Kalauao - June 12th, 2011

When it rains, head to Kalauao Valley.  I like to refer to it as the Maunawili Falls of Aiea, except that the waterfall in Kalauao Valley needs a good downpour to start flowing.  Plus, the odds that you'll be there by yourself are pretty good even though the trail gets trampled on more than often.  As an in-and-out hike, Kalauao is short at about four miles round trip.  The trail is muddy, steep at times, and slippery along the stream trail.  When it's flowing, the waterfall gushes, and a pretty large, deep pool sits at its base, perfect for jumping off the available ledges near by.  From the waterfall, you can either turn around and go back out the way you came in or explore beyond the waterfall upstream.  It is also possible to do Kalauao as a loop. That option serves up more of a challenge as the junction out of the valley is obscure, little used, and very steep.  Eventually it rejoins the Aiea Loop Trail.

Directions for the hike can be found below:
The hike begins at Keaiwa State Park.  Click this link for directions.  Go to the very top parking lot and park your car there.  You'll see a bathroom and a picnic area.  Take the Aiea Loop Trail.  You'll eventually reach a power line tower on your right.  Keep walking a little ways and you will see a very obvious junction on the left.  Take that junction.  You will reach another power line tower and will walk directly under it.  Keep going.  The trail will then open up and you'll find yourself gradually heading downhill on a broad ridge with paperbark trees and eucalyptus.  At first you will see an indistinct trail sharply turning right.  DO NOT TAKE THAT TRAIL; IT LEADS NOWHERE.  Instead, keep following the ridge downhill until you see another trail on the right that is more distinct and marked with ribbons.  It, too, turns a sharp right and heads steeply down hill.  You will eventually hit the stream.  Turn right and follow the trail upstream.  End at the waterfall and turn around, or take the trail on the left to explore further upstream.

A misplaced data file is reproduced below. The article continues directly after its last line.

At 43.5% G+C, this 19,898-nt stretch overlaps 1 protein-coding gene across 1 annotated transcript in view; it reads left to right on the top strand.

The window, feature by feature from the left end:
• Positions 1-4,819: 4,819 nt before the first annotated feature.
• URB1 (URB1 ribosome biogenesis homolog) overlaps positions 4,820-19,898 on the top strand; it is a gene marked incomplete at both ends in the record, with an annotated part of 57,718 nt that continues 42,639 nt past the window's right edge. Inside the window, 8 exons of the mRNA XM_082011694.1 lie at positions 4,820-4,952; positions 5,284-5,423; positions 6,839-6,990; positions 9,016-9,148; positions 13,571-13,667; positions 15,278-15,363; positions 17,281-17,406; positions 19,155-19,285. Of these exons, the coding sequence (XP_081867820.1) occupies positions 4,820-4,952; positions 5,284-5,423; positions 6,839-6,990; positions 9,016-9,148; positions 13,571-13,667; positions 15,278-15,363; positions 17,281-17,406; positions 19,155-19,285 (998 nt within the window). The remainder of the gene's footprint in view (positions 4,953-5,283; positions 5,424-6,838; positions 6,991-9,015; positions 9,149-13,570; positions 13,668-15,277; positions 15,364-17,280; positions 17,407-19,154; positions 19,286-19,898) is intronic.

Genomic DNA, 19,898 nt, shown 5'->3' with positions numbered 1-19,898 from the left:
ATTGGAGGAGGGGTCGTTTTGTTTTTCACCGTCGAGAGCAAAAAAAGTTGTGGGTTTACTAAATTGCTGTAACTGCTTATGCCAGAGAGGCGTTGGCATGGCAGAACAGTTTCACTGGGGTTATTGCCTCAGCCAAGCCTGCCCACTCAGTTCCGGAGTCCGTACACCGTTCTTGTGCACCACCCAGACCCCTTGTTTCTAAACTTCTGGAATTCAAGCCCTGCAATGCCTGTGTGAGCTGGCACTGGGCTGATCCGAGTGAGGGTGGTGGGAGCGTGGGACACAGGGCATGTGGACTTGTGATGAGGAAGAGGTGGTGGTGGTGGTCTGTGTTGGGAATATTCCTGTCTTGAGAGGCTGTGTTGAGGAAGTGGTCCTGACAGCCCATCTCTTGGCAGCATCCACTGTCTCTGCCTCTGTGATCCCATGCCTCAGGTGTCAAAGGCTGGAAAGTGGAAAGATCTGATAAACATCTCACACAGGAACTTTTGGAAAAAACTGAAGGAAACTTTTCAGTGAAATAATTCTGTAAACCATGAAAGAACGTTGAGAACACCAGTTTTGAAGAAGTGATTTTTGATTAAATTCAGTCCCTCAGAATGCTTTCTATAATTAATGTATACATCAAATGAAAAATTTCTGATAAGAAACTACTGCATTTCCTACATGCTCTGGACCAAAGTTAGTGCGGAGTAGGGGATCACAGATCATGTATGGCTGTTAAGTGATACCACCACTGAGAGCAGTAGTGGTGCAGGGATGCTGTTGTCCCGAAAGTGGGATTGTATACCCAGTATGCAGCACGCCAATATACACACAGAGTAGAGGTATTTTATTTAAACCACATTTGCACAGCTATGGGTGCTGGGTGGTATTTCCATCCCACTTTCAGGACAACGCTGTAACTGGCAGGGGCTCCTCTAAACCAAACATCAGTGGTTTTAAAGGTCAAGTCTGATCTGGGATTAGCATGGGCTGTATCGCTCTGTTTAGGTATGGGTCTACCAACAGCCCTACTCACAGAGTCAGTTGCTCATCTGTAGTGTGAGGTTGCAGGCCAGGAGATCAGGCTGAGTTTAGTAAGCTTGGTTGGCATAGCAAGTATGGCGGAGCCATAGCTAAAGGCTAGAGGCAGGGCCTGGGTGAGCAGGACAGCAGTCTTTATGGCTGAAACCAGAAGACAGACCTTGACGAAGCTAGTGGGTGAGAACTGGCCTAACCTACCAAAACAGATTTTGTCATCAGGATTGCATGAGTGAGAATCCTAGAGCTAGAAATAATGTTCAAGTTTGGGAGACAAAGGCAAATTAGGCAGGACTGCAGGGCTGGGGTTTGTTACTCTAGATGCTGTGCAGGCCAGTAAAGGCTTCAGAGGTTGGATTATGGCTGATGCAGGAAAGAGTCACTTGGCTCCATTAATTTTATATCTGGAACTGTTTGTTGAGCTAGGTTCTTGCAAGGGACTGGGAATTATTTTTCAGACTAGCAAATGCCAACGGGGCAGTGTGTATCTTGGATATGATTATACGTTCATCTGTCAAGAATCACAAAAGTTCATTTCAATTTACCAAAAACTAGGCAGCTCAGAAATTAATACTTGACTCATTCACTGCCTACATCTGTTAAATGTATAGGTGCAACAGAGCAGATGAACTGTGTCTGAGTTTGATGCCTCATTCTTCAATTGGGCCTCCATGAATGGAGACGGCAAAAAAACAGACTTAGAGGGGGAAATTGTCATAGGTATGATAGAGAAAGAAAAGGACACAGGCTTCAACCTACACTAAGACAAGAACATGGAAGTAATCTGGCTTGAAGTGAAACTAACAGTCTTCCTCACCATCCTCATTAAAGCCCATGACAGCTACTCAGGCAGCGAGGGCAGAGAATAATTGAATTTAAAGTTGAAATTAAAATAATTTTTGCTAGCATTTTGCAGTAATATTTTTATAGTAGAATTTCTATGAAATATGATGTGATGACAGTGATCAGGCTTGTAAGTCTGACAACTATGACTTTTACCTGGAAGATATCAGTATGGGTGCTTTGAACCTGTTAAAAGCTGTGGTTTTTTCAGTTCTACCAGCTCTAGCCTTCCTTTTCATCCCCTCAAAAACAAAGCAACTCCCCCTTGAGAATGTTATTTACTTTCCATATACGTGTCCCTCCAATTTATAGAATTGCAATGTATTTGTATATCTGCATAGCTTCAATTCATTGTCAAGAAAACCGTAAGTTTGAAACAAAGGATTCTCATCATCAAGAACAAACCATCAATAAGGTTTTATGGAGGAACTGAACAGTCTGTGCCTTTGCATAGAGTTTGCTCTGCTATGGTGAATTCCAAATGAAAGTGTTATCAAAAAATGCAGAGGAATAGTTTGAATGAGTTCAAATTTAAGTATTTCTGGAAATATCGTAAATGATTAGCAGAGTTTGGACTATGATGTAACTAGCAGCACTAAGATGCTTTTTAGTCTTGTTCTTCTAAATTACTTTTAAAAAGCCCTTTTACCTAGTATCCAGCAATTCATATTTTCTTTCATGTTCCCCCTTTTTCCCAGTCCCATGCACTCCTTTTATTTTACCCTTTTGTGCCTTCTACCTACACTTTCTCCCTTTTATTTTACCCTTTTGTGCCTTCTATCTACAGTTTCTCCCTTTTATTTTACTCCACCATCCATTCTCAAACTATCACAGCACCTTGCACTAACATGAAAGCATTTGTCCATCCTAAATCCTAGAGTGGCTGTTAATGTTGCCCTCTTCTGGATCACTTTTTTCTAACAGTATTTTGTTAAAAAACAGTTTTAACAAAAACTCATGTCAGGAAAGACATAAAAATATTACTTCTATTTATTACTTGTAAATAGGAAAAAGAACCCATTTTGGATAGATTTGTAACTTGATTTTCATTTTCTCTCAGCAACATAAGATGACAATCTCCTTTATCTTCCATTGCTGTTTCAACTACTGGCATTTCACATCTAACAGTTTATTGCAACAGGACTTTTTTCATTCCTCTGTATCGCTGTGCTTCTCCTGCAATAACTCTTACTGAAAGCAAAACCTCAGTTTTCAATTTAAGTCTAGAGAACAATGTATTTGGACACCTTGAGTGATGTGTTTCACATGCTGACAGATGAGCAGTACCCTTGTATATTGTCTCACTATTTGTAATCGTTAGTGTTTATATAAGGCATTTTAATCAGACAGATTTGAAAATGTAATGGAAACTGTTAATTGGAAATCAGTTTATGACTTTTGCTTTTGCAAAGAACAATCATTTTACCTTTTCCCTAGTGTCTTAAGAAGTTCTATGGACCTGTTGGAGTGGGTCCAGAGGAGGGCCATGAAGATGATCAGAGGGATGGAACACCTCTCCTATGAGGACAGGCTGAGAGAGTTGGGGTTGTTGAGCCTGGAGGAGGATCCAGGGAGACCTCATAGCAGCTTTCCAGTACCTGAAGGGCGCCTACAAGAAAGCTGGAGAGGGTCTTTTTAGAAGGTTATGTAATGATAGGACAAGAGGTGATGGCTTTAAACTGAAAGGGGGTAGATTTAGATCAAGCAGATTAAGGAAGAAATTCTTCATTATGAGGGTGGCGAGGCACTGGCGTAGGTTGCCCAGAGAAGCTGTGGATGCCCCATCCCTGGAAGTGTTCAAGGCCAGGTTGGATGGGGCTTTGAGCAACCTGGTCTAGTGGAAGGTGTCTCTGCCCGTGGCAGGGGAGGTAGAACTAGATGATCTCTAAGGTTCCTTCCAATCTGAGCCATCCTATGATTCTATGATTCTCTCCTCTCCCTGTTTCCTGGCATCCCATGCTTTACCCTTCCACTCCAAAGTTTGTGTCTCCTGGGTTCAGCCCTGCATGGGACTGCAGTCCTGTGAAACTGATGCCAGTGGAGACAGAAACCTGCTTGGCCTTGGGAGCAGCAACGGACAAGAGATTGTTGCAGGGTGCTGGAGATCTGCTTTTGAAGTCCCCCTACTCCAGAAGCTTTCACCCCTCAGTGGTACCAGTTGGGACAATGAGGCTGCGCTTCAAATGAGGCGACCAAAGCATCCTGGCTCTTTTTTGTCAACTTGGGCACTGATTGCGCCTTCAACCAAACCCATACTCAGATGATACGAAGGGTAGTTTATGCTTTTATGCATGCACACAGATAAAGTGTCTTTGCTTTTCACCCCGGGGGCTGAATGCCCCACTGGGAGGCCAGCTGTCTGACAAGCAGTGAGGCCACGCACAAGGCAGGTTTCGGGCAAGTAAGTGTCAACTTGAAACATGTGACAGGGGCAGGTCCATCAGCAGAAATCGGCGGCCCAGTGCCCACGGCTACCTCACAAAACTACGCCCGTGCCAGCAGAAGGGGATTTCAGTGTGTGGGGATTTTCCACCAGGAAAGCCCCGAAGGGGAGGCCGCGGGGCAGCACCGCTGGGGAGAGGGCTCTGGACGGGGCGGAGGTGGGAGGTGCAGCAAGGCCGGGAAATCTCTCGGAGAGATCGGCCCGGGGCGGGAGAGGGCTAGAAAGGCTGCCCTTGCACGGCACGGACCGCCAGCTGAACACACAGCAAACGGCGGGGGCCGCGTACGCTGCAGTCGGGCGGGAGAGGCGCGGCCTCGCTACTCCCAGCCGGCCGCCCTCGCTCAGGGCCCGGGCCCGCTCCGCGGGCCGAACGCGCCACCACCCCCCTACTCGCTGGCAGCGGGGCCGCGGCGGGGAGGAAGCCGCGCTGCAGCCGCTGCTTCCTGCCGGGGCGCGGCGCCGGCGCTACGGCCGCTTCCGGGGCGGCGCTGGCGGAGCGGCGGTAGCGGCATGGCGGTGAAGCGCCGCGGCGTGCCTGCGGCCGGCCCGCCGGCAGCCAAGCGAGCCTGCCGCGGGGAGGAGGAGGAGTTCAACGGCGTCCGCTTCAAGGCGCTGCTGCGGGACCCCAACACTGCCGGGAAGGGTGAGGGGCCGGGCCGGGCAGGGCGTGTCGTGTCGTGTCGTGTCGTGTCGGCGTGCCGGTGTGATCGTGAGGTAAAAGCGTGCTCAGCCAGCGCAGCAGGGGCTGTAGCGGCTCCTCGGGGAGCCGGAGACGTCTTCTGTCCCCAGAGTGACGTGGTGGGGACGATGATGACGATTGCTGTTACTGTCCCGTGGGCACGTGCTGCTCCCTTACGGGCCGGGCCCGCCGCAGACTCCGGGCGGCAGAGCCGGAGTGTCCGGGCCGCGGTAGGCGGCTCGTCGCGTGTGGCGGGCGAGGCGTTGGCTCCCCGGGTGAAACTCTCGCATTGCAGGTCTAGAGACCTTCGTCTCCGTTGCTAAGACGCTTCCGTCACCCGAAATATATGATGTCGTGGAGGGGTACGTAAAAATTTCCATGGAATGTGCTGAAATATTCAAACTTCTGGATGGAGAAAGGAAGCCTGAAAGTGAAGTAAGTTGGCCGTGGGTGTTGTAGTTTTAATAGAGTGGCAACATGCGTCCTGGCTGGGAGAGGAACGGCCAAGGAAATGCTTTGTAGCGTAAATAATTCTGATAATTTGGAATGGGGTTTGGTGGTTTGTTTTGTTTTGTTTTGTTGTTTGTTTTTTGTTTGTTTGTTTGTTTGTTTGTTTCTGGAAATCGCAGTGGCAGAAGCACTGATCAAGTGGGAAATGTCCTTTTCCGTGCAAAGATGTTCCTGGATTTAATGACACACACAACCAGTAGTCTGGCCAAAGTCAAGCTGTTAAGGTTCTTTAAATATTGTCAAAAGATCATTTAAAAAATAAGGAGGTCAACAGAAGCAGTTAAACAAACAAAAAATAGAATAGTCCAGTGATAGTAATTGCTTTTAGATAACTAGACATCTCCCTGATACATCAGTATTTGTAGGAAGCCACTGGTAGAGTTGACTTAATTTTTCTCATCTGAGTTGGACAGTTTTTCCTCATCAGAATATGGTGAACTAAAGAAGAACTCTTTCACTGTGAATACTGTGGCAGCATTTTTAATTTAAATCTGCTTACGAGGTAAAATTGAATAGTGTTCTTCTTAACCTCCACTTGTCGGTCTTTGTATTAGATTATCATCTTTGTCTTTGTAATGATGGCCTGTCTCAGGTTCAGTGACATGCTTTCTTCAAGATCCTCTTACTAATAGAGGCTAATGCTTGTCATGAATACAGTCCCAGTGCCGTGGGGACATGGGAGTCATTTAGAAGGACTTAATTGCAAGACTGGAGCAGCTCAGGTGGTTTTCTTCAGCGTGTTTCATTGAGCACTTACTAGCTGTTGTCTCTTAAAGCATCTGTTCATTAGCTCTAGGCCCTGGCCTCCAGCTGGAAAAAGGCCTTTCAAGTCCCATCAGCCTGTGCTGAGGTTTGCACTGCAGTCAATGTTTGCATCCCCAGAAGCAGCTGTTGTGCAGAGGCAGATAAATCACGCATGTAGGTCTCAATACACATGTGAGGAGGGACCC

To make the trail a loop continue upstream for about 20-30 minutes.  Keep looking on your right.  You will see a marked junction heading uphill.  The first junction is a very steep pig trail that is not recommended, but is doable.  The second junction is the route that is used the most and is well-marked and well-trodden.  Both junctions eventually intersect at a spur ridge heading straight toward the Aiea Loop Trail.  Once you're back at the Aiea Loop Trail, turn right for the 20-30 minute walk back to your starting point.  You can, however, turn left for an even longer hike along the Aiea Loop Trail.  Eventually you'll get a view of the H-3 Freeway and Halawa Valley.  Then the trail will split.  Turn right and follow the trail back to the parking lot.

For more pictures and write-ups about my previous outings on Kalauao, click on the following links:
Kalauao Falls - May 23rd, 2008
Kalauao Loop - March 14th, 2010

photo: B. Bautista

Getting our feet wet.

photo: L. Yamasaki

The waterfall.  (photo: B. Bautista)

Video below by Ryan Chang:


Leigh Holcombe said...

Looks awesome after the rain. When I did this hike late last summer, the whole stream was nothing but mosquito-infested puddles, and the main cascade was barely a trickle.

Shannon said...

Heading out on this hike on a few hours, inspired by your post. Thanks for the great write up!